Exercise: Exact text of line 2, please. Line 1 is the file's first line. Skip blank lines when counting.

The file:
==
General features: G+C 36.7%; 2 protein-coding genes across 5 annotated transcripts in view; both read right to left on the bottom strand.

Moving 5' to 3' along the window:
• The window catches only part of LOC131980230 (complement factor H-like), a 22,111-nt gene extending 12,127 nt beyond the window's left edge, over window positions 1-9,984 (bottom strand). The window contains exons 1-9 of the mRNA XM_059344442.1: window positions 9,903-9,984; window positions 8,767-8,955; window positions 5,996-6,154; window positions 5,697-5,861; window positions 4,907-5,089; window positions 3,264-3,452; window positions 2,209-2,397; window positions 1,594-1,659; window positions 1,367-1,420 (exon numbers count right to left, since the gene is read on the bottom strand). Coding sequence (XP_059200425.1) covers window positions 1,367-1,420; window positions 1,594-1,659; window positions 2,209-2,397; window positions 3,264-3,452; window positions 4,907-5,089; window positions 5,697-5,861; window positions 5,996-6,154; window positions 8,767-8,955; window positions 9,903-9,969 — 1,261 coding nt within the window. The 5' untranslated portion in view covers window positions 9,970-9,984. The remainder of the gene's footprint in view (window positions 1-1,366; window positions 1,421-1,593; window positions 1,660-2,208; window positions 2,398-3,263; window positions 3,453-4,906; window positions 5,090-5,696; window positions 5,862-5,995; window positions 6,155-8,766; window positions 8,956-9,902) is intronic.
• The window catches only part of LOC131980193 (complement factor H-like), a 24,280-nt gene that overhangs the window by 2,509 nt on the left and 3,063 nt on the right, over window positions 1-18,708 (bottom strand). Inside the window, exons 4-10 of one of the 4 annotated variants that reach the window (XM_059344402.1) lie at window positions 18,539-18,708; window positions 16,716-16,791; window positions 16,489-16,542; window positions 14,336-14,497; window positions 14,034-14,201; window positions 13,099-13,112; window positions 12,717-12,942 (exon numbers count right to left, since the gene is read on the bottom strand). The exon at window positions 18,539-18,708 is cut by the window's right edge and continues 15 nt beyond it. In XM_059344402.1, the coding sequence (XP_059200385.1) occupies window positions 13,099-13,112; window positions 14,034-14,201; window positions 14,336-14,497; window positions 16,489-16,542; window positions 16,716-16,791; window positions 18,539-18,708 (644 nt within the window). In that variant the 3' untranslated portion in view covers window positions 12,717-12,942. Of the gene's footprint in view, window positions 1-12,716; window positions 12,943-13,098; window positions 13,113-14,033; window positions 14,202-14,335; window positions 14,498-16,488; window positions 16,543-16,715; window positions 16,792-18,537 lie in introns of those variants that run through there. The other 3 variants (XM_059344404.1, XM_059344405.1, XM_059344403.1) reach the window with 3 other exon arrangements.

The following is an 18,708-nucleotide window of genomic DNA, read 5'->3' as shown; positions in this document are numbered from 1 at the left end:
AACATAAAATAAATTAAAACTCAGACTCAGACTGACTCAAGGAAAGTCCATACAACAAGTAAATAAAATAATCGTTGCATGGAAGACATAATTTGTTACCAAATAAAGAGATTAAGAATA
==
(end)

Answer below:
Moving 5' to 3' along the window: